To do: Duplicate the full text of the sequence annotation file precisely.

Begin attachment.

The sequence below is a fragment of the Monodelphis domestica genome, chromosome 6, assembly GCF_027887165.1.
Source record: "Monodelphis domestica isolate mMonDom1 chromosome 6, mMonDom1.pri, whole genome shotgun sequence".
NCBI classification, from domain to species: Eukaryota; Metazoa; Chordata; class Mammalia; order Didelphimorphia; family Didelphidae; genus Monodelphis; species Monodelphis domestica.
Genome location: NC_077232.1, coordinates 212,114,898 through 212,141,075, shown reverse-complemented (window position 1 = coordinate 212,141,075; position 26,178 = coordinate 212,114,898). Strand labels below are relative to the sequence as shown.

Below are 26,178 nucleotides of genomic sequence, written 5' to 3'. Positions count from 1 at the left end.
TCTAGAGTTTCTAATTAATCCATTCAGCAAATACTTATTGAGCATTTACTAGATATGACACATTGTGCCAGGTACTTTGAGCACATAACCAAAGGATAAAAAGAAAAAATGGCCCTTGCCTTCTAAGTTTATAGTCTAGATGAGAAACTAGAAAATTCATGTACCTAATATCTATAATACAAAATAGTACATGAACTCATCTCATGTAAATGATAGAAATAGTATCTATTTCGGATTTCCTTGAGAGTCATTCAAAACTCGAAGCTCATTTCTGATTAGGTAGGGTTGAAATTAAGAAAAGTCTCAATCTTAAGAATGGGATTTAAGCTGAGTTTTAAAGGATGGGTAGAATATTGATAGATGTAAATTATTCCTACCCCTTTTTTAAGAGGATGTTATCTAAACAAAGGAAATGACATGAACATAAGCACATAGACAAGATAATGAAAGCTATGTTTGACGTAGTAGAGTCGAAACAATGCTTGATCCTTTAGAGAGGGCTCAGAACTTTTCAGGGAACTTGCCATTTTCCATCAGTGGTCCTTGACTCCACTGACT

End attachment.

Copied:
The sequence below is a fragment of the Monodelphis domestica genome, chromosome 6, assembly GCF_027887165.1.
Source record: "Monodelphis domestica isolate mMonDom1 chromosome 6, mMonDom1.pri, whole genome shotgun sequence".
NCBI classification, from domain to species: Eukaryota; Metazoa; Chordata; class Mammalia; order Didelphimorphia; family Didelphidae; genus Monodelphis; species Monodelphis domestica.
Genome location: NC_077232.1, coordinates 212,114,898 through 212,141,075, shown reverse-complemented (window position 1 = coordinate 212,141,075; position 26,178 = coordinate 212,114,898). Strand labels below are relative to the sequence as shown.

Below are 26,178 nucleotides of genomic sequence, written 5' to 3'. Positions count from 1 at the left end.
TCTAGAGTTTCTAATTAATCCATTCAGCAAATACTTATTGAGCATTTACTAGATATGACACATTGTGCCAGGTACTTTGAGCACATAACCAAAGGATAAAAAGAAAAAATGGCCCTTGCCTTCTAAGTTTATAGTCTAGATGAGAAACTAGAAAATTCATGTACCTAATATCTATAATACAAAATAGTACATGAACTCATCTCATGTAAATGATAGAAATAGTATCTATTTCGGATTTCCTTGAGAGTCATTCAAAACTCGAAGCTCATTTCTGATTAGGTAGGGTTGAAATTAAGAAAAGTCTCAATCTTAAGAATGGGATTTAAGCTGAGTTTTAAAGGATGGGTAGAATATTGATAGATGTAAATTATTCCTACCCCTTTTTTAAGAGGATGTTATCTAAACAAAGGAAATGACATGAACATAAGCACATAGACAAGATAATGAAAGCTATGTTTGACGTAGTAGAGTCGAAACAATGCTTGATCCTTTAGAGAGGGCTCAGAACTTTTCAGGGAACTTGCCATTTTCCATCAGTGGTCCTTGACTCCACTGACT